- A signed independent contractor acknowledgement form wasn't enough for an employer to overcome a delivery driver's claims that he was in fact an employee, a federal district court held (Nemo v. RR Donnelley Logistics Svcs., No. 2:17-cv-02130 (N.D. Ala. Feb. 8, 2019)).
- Steve Nemo, after being fired by RR Donnelley Logistics Services, alleged in a lawsuit that the company terminated him because of his race, gender and age, in violation of Title VII of the Civil Rights Act of 1964 and the Age Discrimination in Employment Act (ADEA).
- The company asked the court to dismiss his claims, as those laws apply only to employees and Nemo had agreed to independent contractor status, accepting responsibilities for his fuel, equipment and tool expenses. Nemo, however, provided evidence that he was assigned delivery routes and had to use specific software on his phone. The agreement is relevant, the court said, but only tells part of the story. Under the controlling 11th Circuit's Title VII "economic realities" test, a reasonable jury could find that Nemo was an employee, the court said, refusing to dismiss his claims.
As this case illustrates, independent contractor agreements can be relevant, but they're not everything. Personal preference — whether a business' or a worker's — cannot dictate classification. Instead, employers must use relevant tests to determine whether to classify a worker as a contractor or an employee.
Unfortunately for employers, there is no single legal definition for determining whether individuals are employees or independent contractors. The U.S. Department of Labor (DOL) maintains one test for the Fair Labor Standards Act, while federal appellate courts have devised their own under that law.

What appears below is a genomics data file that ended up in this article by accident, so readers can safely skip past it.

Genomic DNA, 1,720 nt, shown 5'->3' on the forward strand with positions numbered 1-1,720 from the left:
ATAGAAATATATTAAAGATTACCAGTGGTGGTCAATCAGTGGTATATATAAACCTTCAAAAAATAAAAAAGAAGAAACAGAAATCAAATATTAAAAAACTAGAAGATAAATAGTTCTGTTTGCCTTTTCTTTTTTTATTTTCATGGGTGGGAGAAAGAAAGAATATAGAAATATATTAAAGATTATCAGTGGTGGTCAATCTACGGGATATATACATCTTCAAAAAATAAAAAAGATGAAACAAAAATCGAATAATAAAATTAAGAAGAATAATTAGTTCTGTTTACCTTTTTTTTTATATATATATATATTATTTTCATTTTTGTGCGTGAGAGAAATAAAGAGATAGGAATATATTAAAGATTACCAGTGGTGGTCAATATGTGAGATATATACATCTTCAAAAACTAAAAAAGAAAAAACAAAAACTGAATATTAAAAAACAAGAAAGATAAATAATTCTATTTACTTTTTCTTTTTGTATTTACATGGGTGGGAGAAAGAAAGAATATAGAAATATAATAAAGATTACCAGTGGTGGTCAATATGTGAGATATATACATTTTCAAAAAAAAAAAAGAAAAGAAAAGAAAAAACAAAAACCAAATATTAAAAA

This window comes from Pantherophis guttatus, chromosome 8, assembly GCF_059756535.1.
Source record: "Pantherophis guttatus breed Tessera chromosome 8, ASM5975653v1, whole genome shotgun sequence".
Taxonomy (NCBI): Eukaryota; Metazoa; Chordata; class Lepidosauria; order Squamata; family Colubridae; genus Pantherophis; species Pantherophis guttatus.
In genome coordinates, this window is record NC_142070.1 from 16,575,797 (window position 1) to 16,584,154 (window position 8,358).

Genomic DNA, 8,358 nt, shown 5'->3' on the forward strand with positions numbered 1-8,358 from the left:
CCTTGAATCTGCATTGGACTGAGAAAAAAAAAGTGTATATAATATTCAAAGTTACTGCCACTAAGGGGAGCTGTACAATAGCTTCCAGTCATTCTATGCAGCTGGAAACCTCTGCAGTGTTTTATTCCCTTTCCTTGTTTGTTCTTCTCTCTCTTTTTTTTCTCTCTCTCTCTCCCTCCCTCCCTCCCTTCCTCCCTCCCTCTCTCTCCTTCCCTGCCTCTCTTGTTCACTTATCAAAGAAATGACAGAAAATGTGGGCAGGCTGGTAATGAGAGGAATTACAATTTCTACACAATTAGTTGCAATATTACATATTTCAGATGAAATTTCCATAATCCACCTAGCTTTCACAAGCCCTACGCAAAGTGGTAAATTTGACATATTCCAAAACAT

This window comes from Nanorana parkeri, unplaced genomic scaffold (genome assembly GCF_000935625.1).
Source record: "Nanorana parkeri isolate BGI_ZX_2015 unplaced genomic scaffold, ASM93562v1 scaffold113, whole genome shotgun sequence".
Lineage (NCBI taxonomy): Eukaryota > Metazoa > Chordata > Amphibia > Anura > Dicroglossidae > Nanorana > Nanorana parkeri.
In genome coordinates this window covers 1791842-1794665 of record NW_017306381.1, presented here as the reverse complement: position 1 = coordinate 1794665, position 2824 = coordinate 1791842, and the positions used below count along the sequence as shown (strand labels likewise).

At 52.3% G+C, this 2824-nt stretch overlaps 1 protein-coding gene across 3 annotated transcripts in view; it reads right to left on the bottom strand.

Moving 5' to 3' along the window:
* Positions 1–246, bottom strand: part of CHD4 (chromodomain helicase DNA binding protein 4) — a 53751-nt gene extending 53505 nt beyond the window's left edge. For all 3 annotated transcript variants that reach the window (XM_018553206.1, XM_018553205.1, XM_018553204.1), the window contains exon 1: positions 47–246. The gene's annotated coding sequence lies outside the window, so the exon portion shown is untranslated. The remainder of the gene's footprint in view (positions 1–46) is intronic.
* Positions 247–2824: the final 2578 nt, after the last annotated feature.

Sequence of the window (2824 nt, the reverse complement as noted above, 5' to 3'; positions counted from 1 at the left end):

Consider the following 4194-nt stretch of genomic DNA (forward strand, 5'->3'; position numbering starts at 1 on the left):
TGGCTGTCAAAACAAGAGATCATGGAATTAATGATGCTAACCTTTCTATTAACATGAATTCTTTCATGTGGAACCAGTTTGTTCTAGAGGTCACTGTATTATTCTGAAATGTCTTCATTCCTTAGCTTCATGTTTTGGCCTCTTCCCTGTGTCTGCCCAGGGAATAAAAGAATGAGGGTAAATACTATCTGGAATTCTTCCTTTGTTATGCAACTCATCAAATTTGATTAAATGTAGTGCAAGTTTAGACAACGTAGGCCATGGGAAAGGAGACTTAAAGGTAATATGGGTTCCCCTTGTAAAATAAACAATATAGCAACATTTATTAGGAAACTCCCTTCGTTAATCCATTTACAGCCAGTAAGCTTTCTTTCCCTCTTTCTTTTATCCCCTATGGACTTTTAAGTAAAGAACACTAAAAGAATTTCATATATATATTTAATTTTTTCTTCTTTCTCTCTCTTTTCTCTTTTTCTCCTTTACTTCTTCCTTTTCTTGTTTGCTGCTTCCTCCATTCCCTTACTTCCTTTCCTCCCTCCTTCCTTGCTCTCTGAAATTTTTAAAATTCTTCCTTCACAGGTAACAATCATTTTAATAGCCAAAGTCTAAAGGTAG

Employers must also consider applicable state and local laws. California, for example, made headlines in 2018 when the top state court changed its longstanding test, making it harder for employers to classify workers as independent contractors. The court held that there is a presumption that workers are employees under the wage orders adopted by California's Industrial Welfare Commission. To classify someone as an independent contractor, the court said, businesses must show that the worker (a) is free from the control and direction of the employer; (b) performs work that is outside the hirer's core business; and (c) customarily engages in "an independently established trade, occupation or business." The court took its “ABC” test from a standard used in 22 other states, although its interpretation was more stringent.
Additional confusion stems from various tests adopted for various laws. The National Labor Relations Board, for example, maintains a separate test for coverage under the National Labor Relations Act. And as the Nemo court noted, some classification issues remain unresolved. The 11th Circuit has not instructed district courts to apply its test in ADEA cases, the lower court said; "Consequently, in ADEA cases, district courts must adapt other federal law tests to evaluate the nature of parties' working relationship. Those tests include the common-law agency test, the [FLSA] economic realities test, and a blended or hybrid approach that combines the common-law agency test with 'a consideration of the ‘economic realities' of the hired party's dependence on the hiring party.'"
Until employers receive further clarification, they'll need to weigh all applicable laws and judicial tests.